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Zoltan Bela. Before the Storm. 2011. Galerija Anca Poterasu (Bucharest, Romania)

The Tongue and Other Organs

After having taken a good look at Art Moscow 2011's offerings, the impressions of the Fair as a whole could be best represented by a single testament: a sculpture of a two meter-high tongue. It was direct, brutal and over-the-top (just enough to make all indications leading to the author himself completely forgotten, leaving only the strong impression of an image). But a tongue also senses taste, and the taste here was actually quite good. Anatomy has always been a generous source for works of art whose goal is to immediately catch the eye. Among other forms of expression, viewers were faced with the aforementioned brains, the gigantic tongue, and a scattering of individual works depicting genitalia, numbering close to ten; and of course, there were embryos. (Whereas at the concurrent Biennial, there was only a whisper of speculation as to the possibly obscured depiction of a penis.) Alongside the slew of examples of contemporary art with more diverse stories, as a whole, the works on display constituted a full-blooded assemblage that managed to avoid being a simply overt way to catch the attention of prospective buyers. It was like a rich hors d'oeuvre with caviar – caviar always seems to balance on the edge of being either disgusting fish eggs popping between your teeth or a delicacy one could die for. Art Moscow 2011 was a similar paradox.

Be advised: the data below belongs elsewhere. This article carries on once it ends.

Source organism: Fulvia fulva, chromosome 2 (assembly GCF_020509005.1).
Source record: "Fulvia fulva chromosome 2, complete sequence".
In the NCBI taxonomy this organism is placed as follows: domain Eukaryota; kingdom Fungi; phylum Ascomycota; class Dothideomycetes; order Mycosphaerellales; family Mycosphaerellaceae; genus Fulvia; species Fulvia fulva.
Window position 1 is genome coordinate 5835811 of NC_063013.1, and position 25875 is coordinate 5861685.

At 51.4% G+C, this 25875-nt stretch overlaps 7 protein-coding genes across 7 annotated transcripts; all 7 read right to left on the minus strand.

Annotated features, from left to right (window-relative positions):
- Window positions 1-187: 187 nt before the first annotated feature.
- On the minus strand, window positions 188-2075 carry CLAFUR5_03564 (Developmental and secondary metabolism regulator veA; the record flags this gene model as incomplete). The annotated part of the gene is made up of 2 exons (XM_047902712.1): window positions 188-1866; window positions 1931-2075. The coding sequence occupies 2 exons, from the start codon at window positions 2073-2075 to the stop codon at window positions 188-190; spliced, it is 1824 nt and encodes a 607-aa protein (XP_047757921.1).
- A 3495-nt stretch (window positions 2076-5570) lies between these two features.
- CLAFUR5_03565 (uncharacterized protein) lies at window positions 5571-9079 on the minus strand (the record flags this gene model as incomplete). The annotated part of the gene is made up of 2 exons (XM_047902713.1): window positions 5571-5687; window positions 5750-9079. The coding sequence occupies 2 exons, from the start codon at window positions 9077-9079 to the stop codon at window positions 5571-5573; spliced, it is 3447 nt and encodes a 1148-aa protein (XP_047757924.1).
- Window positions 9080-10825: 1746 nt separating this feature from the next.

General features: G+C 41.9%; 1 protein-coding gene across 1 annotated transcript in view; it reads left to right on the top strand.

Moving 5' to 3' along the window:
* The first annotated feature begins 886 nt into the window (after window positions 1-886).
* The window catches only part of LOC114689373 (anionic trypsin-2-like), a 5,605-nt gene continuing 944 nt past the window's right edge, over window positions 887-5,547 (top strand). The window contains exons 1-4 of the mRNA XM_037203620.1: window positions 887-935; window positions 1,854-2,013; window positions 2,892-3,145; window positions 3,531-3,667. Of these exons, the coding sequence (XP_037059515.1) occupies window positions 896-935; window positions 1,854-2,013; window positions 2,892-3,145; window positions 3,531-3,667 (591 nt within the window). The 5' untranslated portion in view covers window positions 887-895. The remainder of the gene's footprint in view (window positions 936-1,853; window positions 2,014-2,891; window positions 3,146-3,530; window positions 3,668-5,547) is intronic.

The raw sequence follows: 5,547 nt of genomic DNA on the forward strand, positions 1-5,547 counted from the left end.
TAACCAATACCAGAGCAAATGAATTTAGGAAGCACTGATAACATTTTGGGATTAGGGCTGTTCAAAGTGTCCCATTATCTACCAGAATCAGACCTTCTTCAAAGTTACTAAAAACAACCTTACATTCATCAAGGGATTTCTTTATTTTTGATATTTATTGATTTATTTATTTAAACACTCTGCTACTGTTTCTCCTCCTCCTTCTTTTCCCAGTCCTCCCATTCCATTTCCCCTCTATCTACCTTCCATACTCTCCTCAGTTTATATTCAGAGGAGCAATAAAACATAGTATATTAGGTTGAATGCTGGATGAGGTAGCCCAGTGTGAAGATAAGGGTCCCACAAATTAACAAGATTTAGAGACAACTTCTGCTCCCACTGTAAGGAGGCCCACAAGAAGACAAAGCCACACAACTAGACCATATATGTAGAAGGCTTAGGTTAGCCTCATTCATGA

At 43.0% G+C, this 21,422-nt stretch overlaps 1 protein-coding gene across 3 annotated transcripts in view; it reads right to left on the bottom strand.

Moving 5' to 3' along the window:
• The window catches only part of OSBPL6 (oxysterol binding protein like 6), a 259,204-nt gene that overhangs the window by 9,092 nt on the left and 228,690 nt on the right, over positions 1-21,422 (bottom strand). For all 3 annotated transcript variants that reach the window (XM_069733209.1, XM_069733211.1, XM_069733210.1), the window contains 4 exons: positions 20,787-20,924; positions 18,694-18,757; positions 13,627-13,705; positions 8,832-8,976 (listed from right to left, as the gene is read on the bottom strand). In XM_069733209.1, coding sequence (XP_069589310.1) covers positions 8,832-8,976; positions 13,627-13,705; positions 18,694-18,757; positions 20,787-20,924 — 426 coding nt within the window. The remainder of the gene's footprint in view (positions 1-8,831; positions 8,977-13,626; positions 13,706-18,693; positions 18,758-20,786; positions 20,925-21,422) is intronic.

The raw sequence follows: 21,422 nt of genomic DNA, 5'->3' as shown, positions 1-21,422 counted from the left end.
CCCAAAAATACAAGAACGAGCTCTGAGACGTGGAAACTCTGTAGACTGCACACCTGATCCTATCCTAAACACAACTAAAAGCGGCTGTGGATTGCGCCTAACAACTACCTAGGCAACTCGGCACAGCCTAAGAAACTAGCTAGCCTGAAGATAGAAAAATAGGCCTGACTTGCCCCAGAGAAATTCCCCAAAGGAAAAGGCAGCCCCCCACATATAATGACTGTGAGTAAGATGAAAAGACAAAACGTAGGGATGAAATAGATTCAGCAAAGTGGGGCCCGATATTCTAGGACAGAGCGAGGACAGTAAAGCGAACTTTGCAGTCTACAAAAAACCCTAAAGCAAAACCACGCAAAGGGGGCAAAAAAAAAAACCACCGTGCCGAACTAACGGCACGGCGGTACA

What was missing was an escalation in the architecture of the exhibition. This year, all of the galleries were assigned equal space. On the one hand, that's only fair. On the other hand, it was a tad boring. Wandering along the labyrinth of stands, a powerful rift that would cut away the monotony, like a two- or even three-times larger stand, was lacking. Space, of course, is a rather insignificant aspect that could easily be overlooked as being labeled a fault, if only some of the strongest gallery expositions with their exuberant energy hadn't appeared as if they were hindered and boxed-in by the narrow walls, even attempting to break out of them.


An example of the constrictions mentioned above was the Triumf gallery from Moscow, which had displayed large-format photographs from AES +F's latest video work, Allegoria Sacra, Angels and Demons, in their stand. (The video itself was screened at the Moscow Multimedia Museum, not at the Fair). And the Helsinki gallery, Forsblom, had so many valuable works of art that they overwhelmed each other, leaving the viewer in a bewildered state. >>